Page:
Sunday, 3 February 2013

Safe, positive, child-dog relationships

Sometimes we find that unpredictable or loud children can be a cause of stress for a family dog. Here are a few tips to help you manage happy children and dogs!

  • We must all understand with biting behaviour; a puppy is not being nasty or aggressive.  He is just behaving in the same way as he would when interacting with his litter mates, but he needs to learn that this is not OK when he is interacting with people.
  • Baby gates are a great tool. With the dog on one side and the child the other, the child can safely ask for a command such as a sit and drop the dog a treat when he does it.  Practised over several weeks/months, this also teaches a dog not to jump up at children but to  sit/lie down in front of them and in time will  teach them to copy this behaviour elsewhere without a barrier.
  • Young children should always be supervised and taught to place treats on the floor. This way the dog learns not to raid young children’s hands for treats and that everything comes from the floor near him.  It also teaches a dog to stop before reaching a small child and search the floor, thus preventing the risk of a dog jumping up and knocking the child over.
  • Help your children to learn more about dogs and how to behave well around them. The Kennel Club Safe and Sound Scheme has some great free resources 
  •  Teach your dog ‘gently’:
-   Get a treat in your hand and show your dog what you have got. Make sure he does not snatch it from you.  If he does, close it in your hand.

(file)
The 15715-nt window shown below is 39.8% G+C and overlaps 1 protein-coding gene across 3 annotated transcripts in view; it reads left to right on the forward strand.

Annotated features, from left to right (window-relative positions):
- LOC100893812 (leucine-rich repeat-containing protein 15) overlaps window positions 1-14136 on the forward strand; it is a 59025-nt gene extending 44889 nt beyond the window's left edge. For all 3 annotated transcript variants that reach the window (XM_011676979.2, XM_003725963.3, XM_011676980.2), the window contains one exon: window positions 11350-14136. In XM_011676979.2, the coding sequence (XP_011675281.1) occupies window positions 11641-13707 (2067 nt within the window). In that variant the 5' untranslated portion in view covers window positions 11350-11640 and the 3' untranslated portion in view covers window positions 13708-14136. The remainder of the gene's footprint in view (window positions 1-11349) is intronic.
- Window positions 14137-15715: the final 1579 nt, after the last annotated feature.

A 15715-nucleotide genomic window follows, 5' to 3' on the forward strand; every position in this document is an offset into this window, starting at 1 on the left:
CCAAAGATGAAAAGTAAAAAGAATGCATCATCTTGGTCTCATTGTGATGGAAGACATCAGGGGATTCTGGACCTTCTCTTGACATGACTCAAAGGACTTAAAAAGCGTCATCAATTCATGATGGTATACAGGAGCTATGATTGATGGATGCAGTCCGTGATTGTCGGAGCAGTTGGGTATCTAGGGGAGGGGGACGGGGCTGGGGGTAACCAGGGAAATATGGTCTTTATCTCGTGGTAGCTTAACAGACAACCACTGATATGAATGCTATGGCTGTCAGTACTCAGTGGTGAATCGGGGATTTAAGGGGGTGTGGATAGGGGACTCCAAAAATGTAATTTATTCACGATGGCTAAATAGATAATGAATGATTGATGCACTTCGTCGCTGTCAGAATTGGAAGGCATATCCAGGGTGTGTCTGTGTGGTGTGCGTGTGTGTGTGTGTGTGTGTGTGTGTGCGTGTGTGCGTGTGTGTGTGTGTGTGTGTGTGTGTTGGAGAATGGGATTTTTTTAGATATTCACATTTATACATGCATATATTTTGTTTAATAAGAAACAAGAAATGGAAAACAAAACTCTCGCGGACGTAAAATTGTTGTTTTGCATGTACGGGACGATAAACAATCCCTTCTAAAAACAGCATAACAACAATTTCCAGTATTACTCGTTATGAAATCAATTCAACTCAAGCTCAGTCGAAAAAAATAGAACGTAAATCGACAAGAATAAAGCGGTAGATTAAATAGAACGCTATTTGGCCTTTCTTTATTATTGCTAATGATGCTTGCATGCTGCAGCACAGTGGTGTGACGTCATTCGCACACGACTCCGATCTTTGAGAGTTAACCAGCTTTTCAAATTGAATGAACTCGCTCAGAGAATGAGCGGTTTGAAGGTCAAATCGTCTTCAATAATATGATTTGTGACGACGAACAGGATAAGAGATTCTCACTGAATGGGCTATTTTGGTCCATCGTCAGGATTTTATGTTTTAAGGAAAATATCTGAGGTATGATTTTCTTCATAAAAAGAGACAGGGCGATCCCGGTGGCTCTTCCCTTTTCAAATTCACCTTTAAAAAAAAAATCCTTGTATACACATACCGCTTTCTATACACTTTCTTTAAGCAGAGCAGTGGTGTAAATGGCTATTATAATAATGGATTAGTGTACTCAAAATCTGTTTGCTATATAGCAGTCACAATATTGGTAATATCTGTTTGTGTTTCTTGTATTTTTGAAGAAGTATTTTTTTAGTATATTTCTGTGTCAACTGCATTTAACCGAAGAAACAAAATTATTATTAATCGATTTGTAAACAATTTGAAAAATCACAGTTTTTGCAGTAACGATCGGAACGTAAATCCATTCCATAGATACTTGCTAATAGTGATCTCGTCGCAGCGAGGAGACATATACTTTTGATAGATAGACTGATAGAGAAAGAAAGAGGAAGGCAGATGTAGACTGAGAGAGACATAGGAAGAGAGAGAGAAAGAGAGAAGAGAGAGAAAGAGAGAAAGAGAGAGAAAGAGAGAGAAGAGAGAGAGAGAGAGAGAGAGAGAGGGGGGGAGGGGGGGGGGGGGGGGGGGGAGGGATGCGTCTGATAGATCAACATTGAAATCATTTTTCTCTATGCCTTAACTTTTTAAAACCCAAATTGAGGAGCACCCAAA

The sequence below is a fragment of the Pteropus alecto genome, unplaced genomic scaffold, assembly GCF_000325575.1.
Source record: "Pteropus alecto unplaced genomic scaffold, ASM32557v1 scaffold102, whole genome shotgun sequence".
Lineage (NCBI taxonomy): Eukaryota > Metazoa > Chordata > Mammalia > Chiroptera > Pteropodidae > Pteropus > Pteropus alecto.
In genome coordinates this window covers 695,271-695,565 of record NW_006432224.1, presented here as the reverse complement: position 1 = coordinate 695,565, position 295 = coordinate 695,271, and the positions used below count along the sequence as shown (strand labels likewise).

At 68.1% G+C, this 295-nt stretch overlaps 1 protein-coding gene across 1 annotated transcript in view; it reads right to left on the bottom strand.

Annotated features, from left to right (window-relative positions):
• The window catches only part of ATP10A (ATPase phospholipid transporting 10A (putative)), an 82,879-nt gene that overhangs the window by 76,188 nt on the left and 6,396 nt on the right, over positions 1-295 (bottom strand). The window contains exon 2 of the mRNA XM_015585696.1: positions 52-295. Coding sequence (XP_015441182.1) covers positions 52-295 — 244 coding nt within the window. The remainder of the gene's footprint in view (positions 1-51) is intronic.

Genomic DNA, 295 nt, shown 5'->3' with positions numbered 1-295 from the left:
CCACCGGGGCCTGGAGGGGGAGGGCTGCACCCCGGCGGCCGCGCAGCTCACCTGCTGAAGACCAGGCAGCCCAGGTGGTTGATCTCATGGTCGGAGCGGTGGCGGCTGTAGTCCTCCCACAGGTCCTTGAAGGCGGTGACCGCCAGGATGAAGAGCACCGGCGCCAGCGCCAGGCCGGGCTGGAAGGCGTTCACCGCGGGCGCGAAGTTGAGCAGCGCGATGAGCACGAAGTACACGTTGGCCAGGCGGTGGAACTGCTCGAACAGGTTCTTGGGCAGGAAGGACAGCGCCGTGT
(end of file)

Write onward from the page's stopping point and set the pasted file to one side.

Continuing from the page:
-    Close your fist on the treat, and hold it out towards the dog.

-   Let him sniff your hand and when he is calm, preferably when he is sitting, open your hand so the dog can take the treat from the palm of your hand.  If he goes to snatch, close your hand again.

-     Try to refrain from saying anything.

-    Repeat this several times. If the dog tries to scrabble or bite at your fist, just close your hand. Try again in a few seconds, waiting until the dog is calm before you present the treat. In time, the dog will learn that he is only rewarded with the treat when he does not snatch. If he starts licking your hand, then open it up for the treat.  You are looking for a more gentle behaviour and when this is offered, you can open your hand and add the command ‘gently’.

-   With practice your dog will learn the consequence of this and then other people can try giving him a treat.  Make sure you leave children to last when the dog has really got the hang of taking a treat gently. 

For more tips and advice on safe dogs around the family, please do feel free to contact Katie on 07841 517543  or email her at

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